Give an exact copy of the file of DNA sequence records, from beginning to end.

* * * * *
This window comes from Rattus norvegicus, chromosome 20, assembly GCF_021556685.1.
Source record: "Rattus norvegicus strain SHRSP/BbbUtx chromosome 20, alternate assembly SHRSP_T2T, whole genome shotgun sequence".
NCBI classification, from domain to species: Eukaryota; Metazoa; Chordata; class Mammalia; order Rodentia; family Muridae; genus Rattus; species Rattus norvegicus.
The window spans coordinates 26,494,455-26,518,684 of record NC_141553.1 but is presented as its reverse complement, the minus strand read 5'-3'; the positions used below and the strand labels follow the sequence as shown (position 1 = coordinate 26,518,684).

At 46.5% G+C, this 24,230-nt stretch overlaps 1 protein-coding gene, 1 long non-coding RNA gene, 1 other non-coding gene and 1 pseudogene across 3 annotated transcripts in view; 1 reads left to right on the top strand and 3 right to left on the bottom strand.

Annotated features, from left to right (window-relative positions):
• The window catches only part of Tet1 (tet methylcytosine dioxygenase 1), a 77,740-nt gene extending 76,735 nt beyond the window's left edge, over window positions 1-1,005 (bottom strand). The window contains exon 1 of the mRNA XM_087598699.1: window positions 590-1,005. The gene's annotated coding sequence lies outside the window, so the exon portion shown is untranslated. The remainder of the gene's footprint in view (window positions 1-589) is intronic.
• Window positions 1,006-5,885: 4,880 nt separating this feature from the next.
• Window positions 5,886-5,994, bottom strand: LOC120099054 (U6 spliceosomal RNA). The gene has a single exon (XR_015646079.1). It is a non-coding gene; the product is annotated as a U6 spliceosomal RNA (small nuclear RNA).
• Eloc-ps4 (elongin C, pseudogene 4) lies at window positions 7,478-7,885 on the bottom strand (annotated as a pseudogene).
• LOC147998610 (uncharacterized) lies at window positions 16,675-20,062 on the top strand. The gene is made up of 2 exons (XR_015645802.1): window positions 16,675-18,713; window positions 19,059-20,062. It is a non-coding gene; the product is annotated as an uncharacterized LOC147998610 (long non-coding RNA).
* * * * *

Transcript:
This window comes from Rattus norvegicus, chromosome 20, assembly GCF_021556685.1.
Source record: "Rattus norvegicus strain SHRSP/BbbUtx chromosome 20, alternate assembly SHRSP_T2T, whole genome shotgun sequence".
NCBI classification, from domain to species: Eukaryota; Metazoa; Chordata; class Mammalia; order Rodentia; family Muridae; genus Rattus; species Rattus norvegicus.
The window spans coordinates 26,494,455-26,518,684 of record NC_141553.1 but is presented as its reverse complement, the minus strand read 5'-3'; the positions used below and the strand labels follow the sequence as shown (position 1 = coordinate 26,518,684).

At 46.5% G+C, this 24,230-nt stretch overlaps 1 protein-coding gene, 1 long non-coding RNA gene, 1 other non-coding gene and 1 pseudogene across 3 annotated transcripts in view; 1 reads left to right on the top strand and 3 right to left on the bottom strand.

Annotated features, from left to right (window-relative positions):
• The window catches only part of Tet1 (tet methylcytosine dioxygenase 1), a 77,740-nt gene extending 76,735 nt beyond the window's left edge, over window positions 1-1,005 (bottom strand). The window contains exon 1 of the mRNA XM_087598699.1: window positions 590-1,005. The gene's annotated coding sequence lies outside the window, so the exon portion shown is untranslated. The remainder of the gene's footprint in view (window positions 1-589) is intronic.
• Window positions 1,006-5,885: 4,880 nt separating this feature from the next.
• Window positions 5,886-5,994, bottom strand: LOC120099054 (U6 spliceosomal RNA). The gene has a single exon (XR_015646079.1). It is a non-coding gene; the product is annotated as a U6 spliceosomal RNA (small nuclear RNA).
• Eloc-ps4 (elongin C, pseudogene 4) lies at window positions 7,478-7,885 on the bottom strand (annotated as a pseudogene).
• LOC147998610 (uncharacterized) lies at window positions 16,675-20,062 on the top strand. The gene is made up of 2 exons (XR_015645802.1): window positions 16,675-18,713; window positions 19,059-20,062. It is a non-coding gene; the product is annotated as an uncharacterized LOC147998610 (long non-coding RNA).